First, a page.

Named after Michael Orton, two overexposed slides are sandwiched together to create impressionistic, soft, dreamy images. These artistic images are often called Orton Imagery or Dreamscapes (Andre Gallant).
Here's a recipe for making Orton images in Photoshop.
Open your image.
Lighten the image: Image > Apply Image. In the 'Apply Image' dialog box, set the blending mode to 'Screen' and the Opacity to 100%.
Duplicate the layer: Layer > Duplicate. At this point, you may wish to convert this new layer to a Smart Object. With smart filters you can apply a Gaussian Blur—and any of Photoshop's many other filters—while preserving the original image data. And you can go back at any time to change the settings you've applied!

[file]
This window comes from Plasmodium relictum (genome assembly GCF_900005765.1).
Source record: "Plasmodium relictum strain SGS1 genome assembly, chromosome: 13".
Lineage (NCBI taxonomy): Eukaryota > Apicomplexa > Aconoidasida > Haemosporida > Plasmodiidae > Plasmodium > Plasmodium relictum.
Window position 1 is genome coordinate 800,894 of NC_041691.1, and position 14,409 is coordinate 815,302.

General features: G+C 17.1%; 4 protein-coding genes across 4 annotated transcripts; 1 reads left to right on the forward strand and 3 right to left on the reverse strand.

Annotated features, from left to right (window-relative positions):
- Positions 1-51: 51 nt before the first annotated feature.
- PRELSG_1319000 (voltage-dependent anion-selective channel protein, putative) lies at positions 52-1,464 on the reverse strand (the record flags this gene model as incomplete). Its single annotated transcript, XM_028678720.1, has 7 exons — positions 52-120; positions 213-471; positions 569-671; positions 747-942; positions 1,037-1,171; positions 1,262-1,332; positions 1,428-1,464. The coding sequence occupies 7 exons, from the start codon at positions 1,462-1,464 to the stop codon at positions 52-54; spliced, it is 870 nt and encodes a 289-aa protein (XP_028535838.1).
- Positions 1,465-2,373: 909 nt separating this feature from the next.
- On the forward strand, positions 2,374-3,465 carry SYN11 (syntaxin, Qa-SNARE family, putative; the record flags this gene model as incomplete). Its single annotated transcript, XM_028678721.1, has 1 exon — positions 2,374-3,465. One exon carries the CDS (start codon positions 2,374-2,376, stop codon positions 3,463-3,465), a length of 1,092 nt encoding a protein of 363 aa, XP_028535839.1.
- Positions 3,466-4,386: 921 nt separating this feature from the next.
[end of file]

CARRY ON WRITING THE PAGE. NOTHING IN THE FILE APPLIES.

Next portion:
Blur this new layer: Filter > Blur > Gaussian Blur. A Radius setting of 15 to 50 pixels works well—the higher the pixel setting the more 'painterly' the final image.
Change the blending mode of this layer from 'Normal' to 'Multiply' and the Opacity to 50%.
If you like your new image, save the file: File > Save As > Format > Photoshop.
Here's the full version of the slices shown above. This car is hanging in a tree just off the Mokulele Highway (Route 311) near the Maui Raceway Park. Some of the branches have grown through parts of the car's frame. It looks like it's been there a long while but how it got there is a mystery—I can't imagine how a young tree would find the strength to lift it from the ground.
For this image I chose to lighten only the duplicate layer, resulting in a deeper saturation of color in the final image.